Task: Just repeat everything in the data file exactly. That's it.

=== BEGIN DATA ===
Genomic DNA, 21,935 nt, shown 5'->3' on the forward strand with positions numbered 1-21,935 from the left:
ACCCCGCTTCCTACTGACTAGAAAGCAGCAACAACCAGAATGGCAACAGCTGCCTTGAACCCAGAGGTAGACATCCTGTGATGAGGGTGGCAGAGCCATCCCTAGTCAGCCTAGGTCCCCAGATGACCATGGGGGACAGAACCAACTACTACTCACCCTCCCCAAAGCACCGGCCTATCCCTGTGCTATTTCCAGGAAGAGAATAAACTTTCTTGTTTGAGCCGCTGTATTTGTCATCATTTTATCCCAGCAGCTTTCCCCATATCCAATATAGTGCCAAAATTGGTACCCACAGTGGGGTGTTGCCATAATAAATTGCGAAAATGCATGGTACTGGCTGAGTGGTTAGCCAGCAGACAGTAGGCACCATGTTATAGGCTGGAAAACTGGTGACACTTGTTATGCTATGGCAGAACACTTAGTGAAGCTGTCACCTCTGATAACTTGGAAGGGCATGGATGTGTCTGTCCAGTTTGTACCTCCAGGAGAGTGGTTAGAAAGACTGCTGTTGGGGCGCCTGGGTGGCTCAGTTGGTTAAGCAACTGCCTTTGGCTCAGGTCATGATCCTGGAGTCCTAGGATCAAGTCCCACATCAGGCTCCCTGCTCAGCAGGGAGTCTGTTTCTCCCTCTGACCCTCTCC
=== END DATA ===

Genomic DNA, 21,935 nt, shown 5'->3' on the forward strand with positions numbered 1-21,935 from the left:
ACCCCGCTTCCTACTGACTAGAAAGCAGCAACAACCAGAATGGCAACAGCTGCCTTGAACCCAGAGGTAGACATCCTGTGATGAGGGTGGCAGAGCCATCCCTAGTCAGCCTAGGTCCCCAGATGACCATGGGGGACAGAACCAACTACTACTCACCCTCCCCAAAGCACCGGCCTATCCCTGTGCTATTTCCAGGAAGAGAATAAACTTTCTTGTTTGAGCCGCTGTATTTGTCATCATTTTATCCCAGCAGCTTTCCCCATATCCAATATAGTGCCAAAATTGGTACCCACAGTGGGGTGTTGCCATAATAAATTGCGAAAATGCATGGTACTGGCTGAGTGGTTAGCCAGCAGACAGTAGGCACCATGTTATAGGCTGGAAAACTGGTGACACTTGTTATGCTATGGCAGAACACTTAGTGAAGCTGTCACCTCTGATAACTTGGAAGGGCATGGATGTGTCTGTCCAGTTTGTACCTCCAGGAGAGTGGTTAGAAAGACTGCTGTTGGGGCGCCTGGGTGGCTCAGTTGGTTAAGCAACTGCCTTTGGCTCAGGTCATGATCCTGGAGTCCTAGGATCAAGTCCCACATCAGGCTCCCTGCTCAGCAGGGAGTCTGTTTCTCCCTCTGACCCTCTCC